Trotting out an unusual CCA
Thirteen schools, mostly in the heartland, allow students to pick up horse riding at lower cost. -ST
By Amelia Tan
HORSE riding - the sport of kings?
Think again. It has been introduced as a co-curricular activity (CCA) this year in 13 primary and secondary schools.
By year end, 11 more schools may be added to the list.
The new Singapore Turf Club Riding Centre is behind the push to bring horse riding to the community, from which may come Singapore's next batch of equestrian champions.
The centre, keen on changing the image of horse riding as an 'elite sport', deliberately knocked on the doors of neighbourhood schools first, said its senior manager Karina Lim.
The schools now on the CCA programme are heartland schools such as Queenstown Secondary, Jurong Secondary and Edgefield Primary.
The notable exception is Anglo-Chinese School (Independent).
Students show up at the centre's two-month-old premises on a 3ha site next to the Singapore Racecourse in Kranji for their riding lessons.
There, in Singapore's biggest horse-riding facility, they are taught how to ride and play games on horseback. They also learn how to feed, clean and care for horses.
The students attend 45-minute sessions weekly in groups of up to 10, led by an instructor. Each student is assigned an equestrian assistant, who is responsible for the learner's safety.
Chief riding instructor Andrew Dunn said safety is the priority at the centre, and that he and his team had gone to Australia to pick out horses of the 'right temperament' that react well to young riders.
'They also have to be strong enough to stand up to the workload. It is hard work for a horse to have to do up to three 45-minute rides a day with a child on its back,' he added.
The centre's programme is really a second stab at bringing horse riding to Singapore students as a CCA.
The sport made its debut as a school activity about six years ago, courtesy of the Pony Club of Singapore, but the programme wound up after a year.
Of course, students can also join any of the four horse-riding schools here - two are public and two are private - for classes on their own time, but these are more expensive.
A 10-lesson group programme in a public school costs $500 to $600.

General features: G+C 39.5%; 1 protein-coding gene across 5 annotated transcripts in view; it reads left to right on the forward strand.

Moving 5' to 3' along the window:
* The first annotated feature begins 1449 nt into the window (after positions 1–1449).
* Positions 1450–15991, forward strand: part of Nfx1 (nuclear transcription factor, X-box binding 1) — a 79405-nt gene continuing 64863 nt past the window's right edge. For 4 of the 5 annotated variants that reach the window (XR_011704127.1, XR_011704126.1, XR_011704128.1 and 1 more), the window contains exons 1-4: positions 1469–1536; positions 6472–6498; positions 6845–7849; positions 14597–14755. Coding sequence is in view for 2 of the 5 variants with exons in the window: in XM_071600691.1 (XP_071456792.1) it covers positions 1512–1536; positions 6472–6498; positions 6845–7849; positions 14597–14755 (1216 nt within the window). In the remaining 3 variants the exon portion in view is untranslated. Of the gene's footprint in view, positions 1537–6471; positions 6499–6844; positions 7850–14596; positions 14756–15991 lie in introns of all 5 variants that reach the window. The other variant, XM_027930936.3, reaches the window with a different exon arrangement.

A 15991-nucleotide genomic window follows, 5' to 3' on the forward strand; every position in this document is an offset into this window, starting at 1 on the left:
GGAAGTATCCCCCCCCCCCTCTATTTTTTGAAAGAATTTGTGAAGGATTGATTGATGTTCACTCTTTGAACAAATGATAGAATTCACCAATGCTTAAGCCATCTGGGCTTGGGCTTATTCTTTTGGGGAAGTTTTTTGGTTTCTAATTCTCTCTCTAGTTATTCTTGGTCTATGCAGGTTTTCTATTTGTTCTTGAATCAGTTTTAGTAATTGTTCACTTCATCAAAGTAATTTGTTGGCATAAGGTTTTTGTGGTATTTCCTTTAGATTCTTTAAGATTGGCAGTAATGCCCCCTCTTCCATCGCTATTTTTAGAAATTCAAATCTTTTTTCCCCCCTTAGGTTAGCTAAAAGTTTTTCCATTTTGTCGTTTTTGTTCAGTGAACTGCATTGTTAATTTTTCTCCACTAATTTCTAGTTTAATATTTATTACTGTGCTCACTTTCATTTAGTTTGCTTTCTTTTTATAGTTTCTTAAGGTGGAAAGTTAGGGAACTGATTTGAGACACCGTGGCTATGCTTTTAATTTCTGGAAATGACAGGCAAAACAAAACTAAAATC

Private schools charge about $560 for an eight-lesson beginner programme, after which riders will need to pay membership fees to join the club in order to continue using the facilities.
The two public schools are Gallop Stable's branches in Turf Club Road and Pasir Ris. The two private ones are the Bukit Timah Saddle Club and the Singapore Polo Club.
At Queenstown Secondary, for instance, a student who signs up for horse riding as a CCA pays $500 for 30 lessons, which amounts to half the actual cost per head. The difference is covered by the student's Edusave account.
Needy students can apply for financial aid to pay for the lessons.
Queenstown Secondary principal Ang Chee Seng said his school introduced horse riding as a CCA because not many students would otherwise be exposed to it on account of the cost involved.
Private tutor Jeannie Lim, whose daughter Candy Tio is one of nine students in Queenstown Secondary on the programme, said $500 was not a small sum, but it was still less than what she would have to pay if Candy took riding lessons at one of the riding schools.
Candy, 15, is sold on her new CCA.
She said: 'I look forward to each lesson. I hope my school can continue to offer horse riding as a CCA next year so I can practise more and get better.
'I may even want to join competitions.'
Bowled over by the not-so-ordinary
This was introduced at Edgefield Primary in Punggol as an enrichment activity about eight years ago.
It grew so popular within three years that the school made it a co-curricular activity (CCA). It has bagged medals in inter-school competitions.
Pupils are put through their paces in four dances - the cha cha, the jive, the waltz and the tango - during their weekly sessions.
The teacher-in-charge of the CCA, Ms Liew Mei Teng, said she has seen her pupils improve in their conduct and mature because dancing demands teamwork and respect for one another.
This French bowling game, similar to British lawn bowling, has been introduced at Pioneer Junior College and Greenridge Primary School.
It is played with metallic balls on a dirt surface.
This is a CCA at Henry Park Primary, Shuqun Primary, Cedar Primary and Elias Park Primary.
Advanced skaters have even taken part in ice-skating shows such as Holiday on Ice.
This article was first published in The Straits Times.
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